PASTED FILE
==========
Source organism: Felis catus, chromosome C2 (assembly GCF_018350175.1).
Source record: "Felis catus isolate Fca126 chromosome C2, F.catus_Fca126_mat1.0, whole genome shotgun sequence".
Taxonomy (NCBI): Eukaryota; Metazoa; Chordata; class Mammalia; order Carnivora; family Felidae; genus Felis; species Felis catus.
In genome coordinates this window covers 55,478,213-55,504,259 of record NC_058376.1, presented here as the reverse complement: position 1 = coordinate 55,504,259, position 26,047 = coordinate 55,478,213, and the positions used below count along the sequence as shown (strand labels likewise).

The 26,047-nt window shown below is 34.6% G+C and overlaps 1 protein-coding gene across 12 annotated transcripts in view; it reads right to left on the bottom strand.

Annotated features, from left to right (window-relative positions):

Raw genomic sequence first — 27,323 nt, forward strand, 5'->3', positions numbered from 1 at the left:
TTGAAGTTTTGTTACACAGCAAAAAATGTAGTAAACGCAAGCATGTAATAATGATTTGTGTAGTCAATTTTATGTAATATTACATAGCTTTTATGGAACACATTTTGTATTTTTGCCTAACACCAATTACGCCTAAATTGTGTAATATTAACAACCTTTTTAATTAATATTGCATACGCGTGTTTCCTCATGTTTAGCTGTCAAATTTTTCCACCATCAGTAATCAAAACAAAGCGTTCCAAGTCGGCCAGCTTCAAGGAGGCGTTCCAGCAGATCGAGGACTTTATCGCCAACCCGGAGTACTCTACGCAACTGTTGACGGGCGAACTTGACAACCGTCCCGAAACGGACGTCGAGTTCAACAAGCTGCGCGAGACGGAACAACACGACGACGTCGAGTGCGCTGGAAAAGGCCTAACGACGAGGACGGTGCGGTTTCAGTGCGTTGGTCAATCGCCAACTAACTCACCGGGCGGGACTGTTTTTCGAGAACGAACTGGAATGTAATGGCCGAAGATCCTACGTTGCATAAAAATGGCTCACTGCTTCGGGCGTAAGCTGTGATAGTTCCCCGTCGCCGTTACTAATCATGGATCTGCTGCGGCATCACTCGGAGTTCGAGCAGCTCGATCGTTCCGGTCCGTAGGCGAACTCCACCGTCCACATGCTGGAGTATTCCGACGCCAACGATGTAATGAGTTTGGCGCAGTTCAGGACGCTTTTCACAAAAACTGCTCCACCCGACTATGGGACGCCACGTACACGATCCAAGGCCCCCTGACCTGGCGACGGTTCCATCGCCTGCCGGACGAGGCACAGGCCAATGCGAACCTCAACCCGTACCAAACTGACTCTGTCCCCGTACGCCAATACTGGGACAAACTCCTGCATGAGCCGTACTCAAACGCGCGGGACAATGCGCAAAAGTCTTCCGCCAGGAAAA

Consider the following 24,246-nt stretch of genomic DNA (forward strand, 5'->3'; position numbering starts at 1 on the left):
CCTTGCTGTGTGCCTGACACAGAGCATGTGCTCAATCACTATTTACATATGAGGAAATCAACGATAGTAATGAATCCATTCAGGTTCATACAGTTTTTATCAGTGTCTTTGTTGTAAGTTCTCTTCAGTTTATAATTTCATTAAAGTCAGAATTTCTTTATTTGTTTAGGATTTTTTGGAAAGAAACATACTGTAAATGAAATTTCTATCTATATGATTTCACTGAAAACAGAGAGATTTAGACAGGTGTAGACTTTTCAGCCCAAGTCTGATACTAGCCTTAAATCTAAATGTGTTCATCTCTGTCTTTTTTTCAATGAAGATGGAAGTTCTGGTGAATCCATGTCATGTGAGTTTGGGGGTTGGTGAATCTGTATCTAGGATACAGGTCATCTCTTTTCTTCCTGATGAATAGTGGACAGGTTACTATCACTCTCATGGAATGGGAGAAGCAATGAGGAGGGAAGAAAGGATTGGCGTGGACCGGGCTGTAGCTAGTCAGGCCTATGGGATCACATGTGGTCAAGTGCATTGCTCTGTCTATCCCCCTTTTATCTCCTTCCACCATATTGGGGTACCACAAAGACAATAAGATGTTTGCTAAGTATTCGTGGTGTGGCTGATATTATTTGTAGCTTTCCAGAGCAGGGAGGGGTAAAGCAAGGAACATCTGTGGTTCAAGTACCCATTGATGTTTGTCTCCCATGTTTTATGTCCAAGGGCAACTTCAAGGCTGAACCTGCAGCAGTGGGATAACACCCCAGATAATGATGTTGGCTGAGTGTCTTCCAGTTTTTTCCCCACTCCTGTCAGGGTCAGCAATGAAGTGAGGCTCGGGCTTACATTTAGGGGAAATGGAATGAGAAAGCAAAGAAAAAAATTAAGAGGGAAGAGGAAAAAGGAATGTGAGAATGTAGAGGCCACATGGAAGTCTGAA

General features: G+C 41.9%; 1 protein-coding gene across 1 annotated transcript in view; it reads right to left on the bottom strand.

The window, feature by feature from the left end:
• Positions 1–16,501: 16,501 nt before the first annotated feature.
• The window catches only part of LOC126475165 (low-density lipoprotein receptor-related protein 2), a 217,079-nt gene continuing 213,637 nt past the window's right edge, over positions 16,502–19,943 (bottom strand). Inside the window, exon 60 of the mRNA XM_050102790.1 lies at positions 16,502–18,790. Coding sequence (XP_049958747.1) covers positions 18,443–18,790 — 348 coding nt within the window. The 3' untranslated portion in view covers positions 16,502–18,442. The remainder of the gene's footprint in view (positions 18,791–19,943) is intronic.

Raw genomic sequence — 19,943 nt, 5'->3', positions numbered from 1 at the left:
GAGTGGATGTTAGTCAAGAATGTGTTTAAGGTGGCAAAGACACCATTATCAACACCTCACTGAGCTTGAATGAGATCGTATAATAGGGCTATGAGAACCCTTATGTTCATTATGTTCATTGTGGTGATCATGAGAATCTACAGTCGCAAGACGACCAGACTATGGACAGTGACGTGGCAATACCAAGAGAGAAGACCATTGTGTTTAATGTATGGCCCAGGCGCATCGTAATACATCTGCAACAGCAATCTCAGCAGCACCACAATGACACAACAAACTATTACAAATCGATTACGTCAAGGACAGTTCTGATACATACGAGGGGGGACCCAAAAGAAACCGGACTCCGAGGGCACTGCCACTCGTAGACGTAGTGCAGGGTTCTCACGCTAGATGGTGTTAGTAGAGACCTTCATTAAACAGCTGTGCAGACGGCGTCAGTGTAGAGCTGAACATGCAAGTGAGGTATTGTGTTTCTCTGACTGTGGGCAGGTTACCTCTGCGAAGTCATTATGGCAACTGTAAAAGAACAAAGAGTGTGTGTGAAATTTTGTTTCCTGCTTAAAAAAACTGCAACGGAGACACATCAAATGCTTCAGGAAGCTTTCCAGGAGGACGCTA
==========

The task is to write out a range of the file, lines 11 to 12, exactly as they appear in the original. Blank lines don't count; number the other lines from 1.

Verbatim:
General features: G+C 41.9%; 1 protein-coding gene across 1 annotated transcript in view; it reads right to left on the bottom strand.

The window, feature by feature from the left end: